Date of Award


Document Type


Degree Name

Doctor of Psychology (PsyD)


Graduate Department of Clinical Psychology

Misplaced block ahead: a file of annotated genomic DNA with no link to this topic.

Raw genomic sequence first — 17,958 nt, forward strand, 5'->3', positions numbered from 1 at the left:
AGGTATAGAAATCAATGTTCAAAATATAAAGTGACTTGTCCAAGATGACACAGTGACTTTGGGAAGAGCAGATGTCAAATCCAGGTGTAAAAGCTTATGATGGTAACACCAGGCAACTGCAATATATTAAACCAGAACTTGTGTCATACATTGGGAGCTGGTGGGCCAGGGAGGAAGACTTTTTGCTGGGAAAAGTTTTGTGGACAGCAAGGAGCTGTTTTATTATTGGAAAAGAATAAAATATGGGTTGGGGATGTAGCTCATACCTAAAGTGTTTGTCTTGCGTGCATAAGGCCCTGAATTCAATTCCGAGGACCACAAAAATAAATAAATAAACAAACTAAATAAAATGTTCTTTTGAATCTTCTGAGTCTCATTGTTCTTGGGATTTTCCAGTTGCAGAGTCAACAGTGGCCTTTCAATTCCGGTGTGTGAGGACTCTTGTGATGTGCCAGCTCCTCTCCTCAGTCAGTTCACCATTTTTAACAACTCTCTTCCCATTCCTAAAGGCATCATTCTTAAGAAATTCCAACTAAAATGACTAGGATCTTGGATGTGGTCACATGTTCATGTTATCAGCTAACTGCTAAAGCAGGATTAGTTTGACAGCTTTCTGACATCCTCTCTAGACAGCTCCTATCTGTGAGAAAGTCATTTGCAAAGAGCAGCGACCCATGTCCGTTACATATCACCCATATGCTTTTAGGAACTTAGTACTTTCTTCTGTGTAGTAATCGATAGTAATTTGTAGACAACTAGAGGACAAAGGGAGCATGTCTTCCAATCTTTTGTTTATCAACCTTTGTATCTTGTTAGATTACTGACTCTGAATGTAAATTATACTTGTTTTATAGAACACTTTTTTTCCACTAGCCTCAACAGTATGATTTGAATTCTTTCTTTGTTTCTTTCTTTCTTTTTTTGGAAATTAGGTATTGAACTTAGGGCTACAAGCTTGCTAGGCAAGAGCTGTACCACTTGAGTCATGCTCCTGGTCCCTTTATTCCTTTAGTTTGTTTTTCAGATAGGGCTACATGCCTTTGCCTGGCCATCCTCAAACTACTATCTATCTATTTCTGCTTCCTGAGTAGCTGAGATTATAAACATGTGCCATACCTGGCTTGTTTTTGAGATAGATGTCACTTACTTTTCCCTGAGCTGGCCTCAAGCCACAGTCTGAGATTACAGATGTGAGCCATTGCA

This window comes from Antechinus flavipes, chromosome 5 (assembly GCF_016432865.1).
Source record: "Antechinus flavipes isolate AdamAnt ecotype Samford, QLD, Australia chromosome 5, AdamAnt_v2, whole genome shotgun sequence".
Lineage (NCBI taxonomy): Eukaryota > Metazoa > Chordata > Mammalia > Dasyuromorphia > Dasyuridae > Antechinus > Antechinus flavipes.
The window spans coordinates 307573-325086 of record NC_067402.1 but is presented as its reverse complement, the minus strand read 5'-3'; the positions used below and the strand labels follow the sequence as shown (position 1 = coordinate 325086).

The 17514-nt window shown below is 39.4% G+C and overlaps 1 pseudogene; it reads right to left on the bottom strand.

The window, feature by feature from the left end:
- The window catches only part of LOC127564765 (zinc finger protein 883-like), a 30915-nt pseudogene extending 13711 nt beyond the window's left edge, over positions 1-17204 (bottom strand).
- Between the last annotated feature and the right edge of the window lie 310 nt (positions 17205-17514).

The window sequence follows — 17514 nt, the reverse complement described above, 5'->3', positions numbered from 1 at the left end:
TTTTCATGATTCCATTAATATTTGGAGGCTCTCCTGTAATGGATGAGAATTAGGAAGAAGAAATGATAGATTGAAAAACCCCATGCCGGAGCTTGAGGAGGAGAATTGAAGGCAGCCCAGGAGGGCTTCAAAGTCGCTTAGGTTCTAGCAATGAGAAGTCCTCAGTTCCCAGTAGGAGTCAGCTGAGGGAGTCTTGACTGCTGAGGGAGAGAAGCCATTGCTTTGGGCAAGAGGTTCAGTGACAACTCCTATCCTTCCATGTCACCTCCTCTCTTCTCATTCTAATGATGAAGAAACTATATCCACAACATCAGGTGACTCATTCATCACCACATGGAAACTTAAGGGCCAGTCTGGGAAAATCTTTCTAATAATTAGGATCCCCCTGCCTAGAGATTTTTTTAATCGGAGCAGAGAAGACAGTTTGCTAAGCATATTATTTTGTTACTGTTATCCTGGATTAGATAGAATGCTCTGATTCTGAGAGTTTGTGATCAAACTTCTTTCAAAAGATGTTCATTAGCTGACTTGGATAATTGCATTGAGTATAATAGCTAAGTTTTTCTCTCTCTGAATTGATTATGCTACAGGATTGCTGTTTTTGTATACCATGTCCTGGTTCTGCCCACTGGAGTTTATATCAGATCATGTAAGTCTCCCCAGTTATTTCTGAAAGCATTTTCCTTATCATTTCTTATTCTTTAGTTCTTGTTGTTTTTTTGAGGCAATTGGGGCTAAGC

This study sought to measure the relationship between self concept and non-academic adjustment in seminary. A sample of 55 randomly selected male Master's of Divinity students was selected from the first through third year classes at a prominent evangelical seminary during the Spring quarter of 1984. The sample was given a demographic questionnaire, the Tennessee Self Concept Scale (TSC), and three instruments which were designed to measure non-academic adjustment. These were the Seminary Socialization Scale (SSS), the Seminary Attrition Scale (SAS), and the Sentence Completion Scale (SCS). Five professors also rated students in terms of their non-academic adjustment. The analysis of data was primarily correlational in nature although one and two-tailed t-tests were also employed. Results indicate that the three criteria of non-academic adjustment were significantly related to the major subscales of the Tennessee Self Concept Scale such that better adjustment was positively correlated with higher self esteem. Better adjustment and increased self esteem were also positively correlated to the self report of an individual's ability to enjoy people which was measured by a demographic question. The adjustment criteria and the Tennessee Self Concept Scale were found to be unrelated to grade point average and professor's ratings of adjustment. These two variables (grade point average and professor's ratings) produced the highest positive correlation for the entire study. It was concluded that the Tennessee Self Concept Scale, Seminary Socialization Scale, Seminary Attrition Scale, and Sentence Completion Scale form a series of interrelated measures which are distinct from grade point average and professor's ratings and may hold promise as a predictor of degree of nonacademic adjustment to seminary. This study thus helps to establish that the construct of non-academic adjustment exists and provides insight into areas that are potentially useful for the seminary admission screening process and should be explored in further research.

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